James Starr (counselor-in-training/NBTB video lead) is a rising junior at Pender Early College High School in Burgaw, North Carolina. He is the founder of Oceanside News Today, an online news platform serving the citizens of southeastern North Carolina. James has shadowed fellow broadcasters at WWAY News, WECT News, Spectrum News, and has written for the Topsail Post & Voice. James started NBTB in the Y1 program, continued into the Y2 program and is ecstatic to be returning as a CIT. He volunteers at the Karen Beasley Sea Turtle Rehabilitation Center. Find James on Instagram or Twitter @itsJamesStarr.
Julia Satterthwaite (faculty/digital storytelling) advises the El Estoque newspaper and website at Monta Vista High School in Cupertino, California. She is a certified journalism educator and was recently elected as director-at-large to the board of the Journalism Education Association. Before moving to California last year, Satterthwaite advised The Talon newspaper and website in Rochester Hills, Michigan for 11 years, and also served as Michigan’s state director. Her students’ publications consistently earn top state and national honors. She was awarded Michigan’s Adviser of the Year in 2014. Satterthwaite earned her master’s degree in curriculum and instruction from Michigan State University. She loves spending time with her family, reading, singing, being outdoors and traveling. Her love for travel developed when she attended 10th-12th grade at Canadian Academy in Kobe, Japan.
Jordan Tichenor (Year 2 team leader) is an Oregon-based journalist returning for his sixth year at Newsroom by the Bay. He received a bachelor’s degree from the School of Journalism and Communication at the University of Oregon in 2014, where he worked for the Eugene Weekly and the Daily Emerald. Jordan has reported on a wide range of topics, including contract negotiations, animal care and crime. In college, he garnered awards for newswriting and graphic design, and a Hearst award for a long-term exploration of public safety issues in southern Oregon. In addition to writing, Jordan has also held jobs as a graphic designer, web designer and researcher, and has worked with journalism education programs in Oregon and California. He works with an Oregon-based nonprofit to implement journalism education in schools across Lane County. In his free time, Jordan enjoys watching bad movies and making music.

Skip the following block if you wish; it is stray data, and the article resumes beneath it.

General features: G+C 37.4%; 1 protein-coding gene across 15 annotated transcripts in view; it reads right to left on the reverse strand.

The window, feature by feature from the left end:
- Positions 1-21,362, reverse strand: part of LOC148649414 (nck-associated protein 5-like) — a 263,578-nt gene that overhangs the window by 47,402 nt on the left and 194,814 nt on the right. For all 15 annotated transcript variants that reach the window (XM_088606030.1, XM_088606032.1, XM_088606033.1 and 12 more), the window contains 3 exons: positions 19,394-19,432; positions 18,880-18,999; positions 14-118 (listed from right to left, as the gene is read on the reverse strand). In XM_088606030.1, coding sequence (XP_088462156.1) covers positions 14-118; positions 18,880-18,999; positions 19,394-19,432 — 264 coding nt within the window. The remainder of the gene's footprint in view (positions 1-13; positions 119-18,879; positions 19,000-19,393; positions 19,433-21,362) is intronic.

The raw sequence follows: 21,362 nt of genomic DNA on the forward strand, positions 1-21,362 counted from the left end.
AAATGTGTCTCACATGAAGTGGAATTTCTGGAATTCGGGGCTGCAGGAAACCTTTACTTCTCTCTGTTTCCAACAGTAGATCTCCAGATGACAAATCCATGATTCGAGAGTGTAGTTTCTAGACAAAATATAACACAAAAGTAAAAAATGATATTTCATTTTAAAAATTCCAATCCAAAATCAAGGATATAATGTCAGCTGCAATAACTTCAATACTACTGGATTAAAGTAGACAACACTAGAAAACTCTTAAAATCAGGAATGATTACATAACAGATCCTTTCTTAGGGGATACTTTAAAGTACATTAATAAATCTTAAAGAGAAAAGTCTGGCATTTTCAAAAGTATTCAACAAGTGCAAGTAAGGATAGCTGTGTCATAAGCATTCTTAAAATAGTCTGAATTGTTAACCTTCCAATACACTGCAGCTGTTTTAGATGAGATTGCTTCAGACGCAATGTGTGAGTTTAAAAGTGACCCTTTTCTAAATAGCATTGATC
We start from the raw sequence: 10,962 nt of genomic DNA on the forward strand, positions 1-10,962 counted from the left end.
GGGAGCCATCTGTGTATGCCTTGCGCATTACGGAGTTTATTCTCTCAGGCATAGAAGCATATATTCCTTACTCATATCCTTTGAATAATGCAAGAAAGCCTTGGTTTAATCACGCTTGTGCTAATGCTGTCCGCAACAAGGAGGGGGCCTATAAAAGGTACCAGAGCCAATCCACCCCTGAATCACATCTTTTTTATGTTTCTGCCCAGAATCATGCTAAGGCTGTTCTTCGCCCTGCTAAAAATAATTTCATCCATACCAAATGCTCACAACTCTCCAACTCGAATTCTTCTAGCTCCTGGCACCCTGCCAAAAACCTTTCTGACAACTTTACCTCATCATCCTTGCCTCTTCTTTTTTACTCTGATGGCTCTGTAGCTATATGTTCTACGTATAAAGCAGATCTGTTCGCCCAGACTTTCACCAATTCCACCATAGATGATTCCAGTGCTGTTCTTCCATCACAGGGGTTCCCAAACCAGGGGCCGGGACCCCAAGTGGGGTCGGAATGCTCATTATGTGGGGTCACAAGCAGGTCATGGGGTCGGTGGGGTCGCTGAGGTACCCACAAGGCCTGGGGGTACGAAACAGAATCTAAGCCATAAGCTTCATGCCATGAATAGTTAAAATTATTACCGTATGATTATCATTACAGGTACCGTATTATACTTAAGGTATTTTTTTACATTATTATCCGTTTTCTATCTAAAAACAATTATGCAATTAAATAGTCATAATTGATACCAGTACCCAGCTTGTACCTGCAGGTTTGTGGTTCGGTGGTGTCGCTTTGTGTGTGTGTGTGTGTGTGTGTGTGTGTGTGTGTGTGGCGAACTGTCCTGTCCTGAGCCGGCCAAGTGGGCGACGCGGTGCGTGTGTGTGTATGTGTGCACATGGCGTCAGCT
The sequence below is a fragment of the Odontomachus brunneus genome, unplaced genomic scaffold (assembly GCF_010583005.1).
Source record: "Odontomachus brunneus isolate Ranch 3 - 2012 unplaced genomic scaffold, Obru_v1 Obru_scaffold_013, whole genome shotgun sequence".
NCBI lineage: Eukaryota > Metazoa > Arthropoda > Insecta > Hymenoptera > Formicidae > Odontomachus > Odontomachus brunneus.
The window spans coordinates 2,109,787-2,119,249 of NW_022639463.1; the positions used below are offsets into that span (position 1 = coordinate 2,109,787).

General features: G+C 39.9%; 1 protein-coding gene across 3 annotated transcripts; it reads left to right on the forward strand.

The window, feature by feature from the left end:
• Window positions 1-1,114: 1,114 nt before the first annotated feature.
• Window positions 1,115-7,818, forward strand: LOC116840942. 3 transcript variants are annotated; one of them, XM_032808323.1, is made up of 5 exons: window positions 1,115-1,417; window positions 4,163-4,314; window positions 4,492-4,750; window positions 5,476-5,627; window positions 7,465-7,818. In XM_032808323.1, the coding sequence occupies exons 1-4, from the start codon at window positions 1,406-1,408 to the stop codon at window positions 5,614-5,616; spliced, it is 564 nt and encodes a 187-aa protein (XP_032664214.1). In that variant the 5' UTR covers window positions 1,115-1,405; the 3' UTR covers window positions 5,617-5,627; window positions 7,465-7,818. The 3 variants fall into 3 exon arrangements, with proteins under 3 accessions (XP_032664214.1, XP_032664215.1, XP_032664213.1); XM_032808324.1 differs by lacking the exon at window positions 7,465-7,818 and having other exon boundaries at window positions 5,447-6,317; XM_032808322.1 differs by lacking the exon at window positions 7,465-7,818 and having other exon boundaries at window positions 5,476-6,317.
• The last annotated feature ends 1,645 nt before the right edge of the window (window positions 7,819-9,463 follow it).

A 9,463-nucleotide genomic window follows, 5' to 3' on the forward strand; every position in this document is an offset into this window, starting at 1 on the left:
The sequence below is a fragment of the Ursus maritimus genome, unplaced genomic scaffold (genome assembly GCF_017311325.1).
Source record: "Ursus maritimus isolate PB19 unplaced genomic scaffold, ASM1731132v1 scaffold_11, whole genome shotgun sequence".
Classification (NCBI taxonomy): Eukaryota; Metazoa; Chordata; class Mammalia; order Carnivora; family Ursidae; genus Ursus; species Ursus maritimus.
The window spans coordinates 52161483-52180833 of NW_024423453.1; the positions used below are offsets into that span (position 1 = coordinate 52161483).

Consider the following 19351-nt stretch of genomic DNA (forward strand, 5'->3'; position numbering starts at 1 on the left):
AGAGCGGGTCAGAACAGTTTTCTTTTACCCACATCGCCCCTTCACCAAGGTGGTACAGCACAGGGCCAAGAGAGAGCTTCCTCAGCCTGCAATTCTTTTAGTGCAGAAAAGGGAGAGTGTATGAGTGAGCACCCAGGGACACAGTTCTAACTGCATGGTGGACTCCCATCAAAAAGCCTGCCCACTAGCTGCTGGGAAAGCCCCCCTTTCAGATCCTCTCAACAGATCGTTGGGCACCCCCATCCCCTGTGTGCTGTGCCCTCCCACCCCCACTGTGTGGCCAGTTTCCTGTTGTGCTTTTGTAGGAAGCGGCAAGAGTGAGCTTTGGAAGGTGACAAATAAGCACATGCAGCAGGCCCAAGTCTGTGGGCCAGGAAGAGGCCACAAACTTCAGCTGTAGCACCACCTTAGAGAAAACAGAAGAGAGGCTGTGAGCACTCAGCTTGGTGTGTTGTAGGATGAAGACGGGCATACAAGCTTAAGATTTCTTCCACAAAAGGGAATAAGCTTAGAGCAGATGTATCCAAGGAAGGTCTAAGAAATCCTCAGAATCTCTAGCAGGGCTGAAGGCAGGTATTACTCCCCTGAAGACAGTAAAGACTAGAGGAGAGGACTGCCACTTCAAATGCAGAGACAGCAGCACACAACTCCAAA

Kasey Carlson (Year 1 team leader) is a rising senior studying print and digital news reporting at the University of Missouri’s School of Journalism with a minor in atmospheric science. She was born and raised in Chicago (and talks about it a lot). Kasey began reporting for The Mash, a now-retired Chicago Tribune teen publication when she was 15. She spent a year as the opinion editor for The Maneater, MU’s student newspaper. She has also interned at WFLD Chicago, reported on the Columbia Missourian’s education beat and spent two weeks in Beijing as a media intern for the China Open international tennis tournament. Mostly recently, she has been a copy editor for the Columbia Missourian. Kasey’s second love is cooking and she claims that if journalism doesn’t work out for her, she’ll go to culinary school instead.